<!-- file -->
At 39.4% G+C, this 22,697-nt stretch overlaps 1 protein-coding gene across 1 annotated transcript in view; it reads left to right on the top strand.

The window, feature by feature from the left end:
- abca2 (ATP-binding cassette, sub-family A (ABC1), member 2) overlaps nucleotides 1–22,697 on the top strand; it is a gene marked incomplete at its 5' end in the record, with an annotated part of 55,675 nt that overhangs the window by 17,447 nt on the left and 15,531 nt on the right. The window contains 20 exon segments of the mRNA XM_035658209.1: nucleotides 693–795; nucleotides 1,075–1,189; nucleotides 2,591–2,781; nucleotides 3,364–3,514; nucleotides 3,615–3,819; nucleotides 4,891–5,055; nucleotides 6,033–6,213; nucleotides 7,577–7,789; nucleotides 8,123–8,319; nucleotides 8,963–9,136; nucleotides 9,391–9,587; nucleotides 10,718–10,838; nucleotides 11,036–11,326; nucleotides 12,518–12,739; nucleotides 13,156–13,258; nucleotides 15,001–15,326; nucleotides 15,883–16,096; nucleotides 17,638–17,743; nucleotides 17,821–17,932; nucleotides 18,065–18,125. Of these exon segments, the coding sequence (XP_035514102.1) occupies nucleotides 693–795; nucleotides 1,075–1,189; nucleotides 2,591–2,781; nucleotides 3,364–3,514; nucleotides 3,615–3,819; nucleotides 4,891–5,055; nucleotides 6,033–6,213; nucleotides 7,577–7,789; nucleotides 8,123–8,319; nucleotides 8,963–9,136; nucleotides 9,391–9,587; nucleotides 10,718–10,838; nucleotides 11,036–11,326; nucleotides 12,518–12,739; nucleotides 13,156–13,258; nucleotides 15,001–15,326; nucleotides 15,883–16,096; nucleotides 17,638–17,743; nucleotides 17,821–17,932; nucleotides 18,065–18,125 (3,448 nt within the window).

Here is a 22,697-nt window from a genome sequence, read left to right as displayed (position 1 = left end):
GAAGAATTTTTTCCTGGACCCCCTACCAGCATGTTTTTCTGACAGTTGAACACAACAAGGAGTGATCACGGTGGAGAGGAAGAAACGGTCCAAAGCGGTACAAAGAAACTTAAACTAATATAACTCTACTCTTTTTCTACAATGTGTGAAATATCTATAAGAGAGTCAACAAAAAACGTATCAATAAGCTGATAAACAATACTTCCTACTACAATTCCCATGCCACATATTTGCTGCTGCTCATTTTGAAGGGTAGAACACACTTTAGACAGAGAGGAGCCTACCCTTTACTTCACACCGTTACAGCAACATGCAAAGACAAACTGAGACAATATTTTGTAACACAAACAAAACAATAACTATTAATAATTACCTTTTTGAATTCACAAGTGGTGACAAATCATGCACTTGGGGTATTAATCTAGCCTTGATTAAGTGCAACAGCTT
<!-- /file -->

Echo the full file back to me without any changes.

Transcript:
At 39.4% G+C, this 22,697-nt stretch overlaps 1 protein-coding gene across 1 annotated transcript in view; it reads left to right on the top strand.

The window, feature by feature from the left end:
- abca2 (ATP-binding cassette, sub-family A (ABC1), member 2) overlaps nucleotides 1–22,697 on the top strand; it is a gene marked incomplete at its 5' end in the record, with an annotated part of 55,675 nt that overhangs the window by 17,447 nt on the left and 15,531 nt on the right. The window contains 20 exon segments of the mRNA XM_035658209.1: nucleotides 693–795; nucleotides 1,075–1,189; nucleotides 2,591–2,781; nucleotides 3,364–3,514; nucleotides 3,615–3,819; nucleotides 4,891–5,055; nucleotides 6,033–6,213; nucleotides 7,577–7,789; nucleotides 8,123–8,319; nucleotides 8,963–9,136; nucleotides 9,391–9,587; nucleotides 10,718–10,838; nucleotides 11,036–11,326; nucleotides 12,518–12,739; nucleotides 13,156–13,258; nucleotides 15,001–15,326; nucleotides 15,883–16,096; nucleotides 17,638–17,743; nucleotides 17,821–17,932; nucleotides 18,065–18,125. Of these exon segments, the coding sequence (XP_035514102.1) occupies nucleotides 693–795; nucleotides 1,075–1,189; nucleotides 2,591–2,781; nucleotides 3,364–3,514; nucleotides 3,615–3,819; nucleotides 4,891–5,055; nucleotides 6,033–6,213; nucleotides 7,577–7,789; nucleotides 8,123–8,319; nucleotides 8,963–9,136; nucleotides 9,391–9,587; nucleotides 10,718–10,838; nucleotides 11,036–11,326; nucleotides 12,518–12,739; nucleotides 13,156–13,258; nucleotides 15,001–15,326; nucleotides 15,883–16,096; nucleotides 17,638–17,743; nucleotides 17,821–17,932; nucleotides 18,065–18,125 (3,448 nt within the window).

Here is a 22,697-nt window from a genome sequence, read left to right as displayed (position 1 = left end):
GAAGAATTTTTTCCTGGACCCCCTACCAGCATGTTTTTCTGACAGTTGAACACAACAAGGAGTGATCACGGTGGAGAGGAAGAAACGGTCCAAAGCGGTACAAAGAAACTTAAACTAATATAACTCTACTCTTTTTCTACAATGTGTGAAATATCTATAAGAGAGTCAACAAAAAACGTATCAATAAGCTGATAAACAATACTTCCTACTACAATTCCCATGCCACATATTTGCTGCTGCTCATTTTGAAGGGTAGAACACACTTTAGACAGAGAGGAGCCTACCCTTTACTTCACACCGTTACAGCAACATGCAAAGACAAACTGAGACAATATTTTGTAACACAAACAAAACAATAACTATTAATAATTACCTTTTTGAATTCACAAGTGGTGACAAATCATGCACTTGGGGTATTAATCTAGCCTTGATTAAGTGCAACAGCTT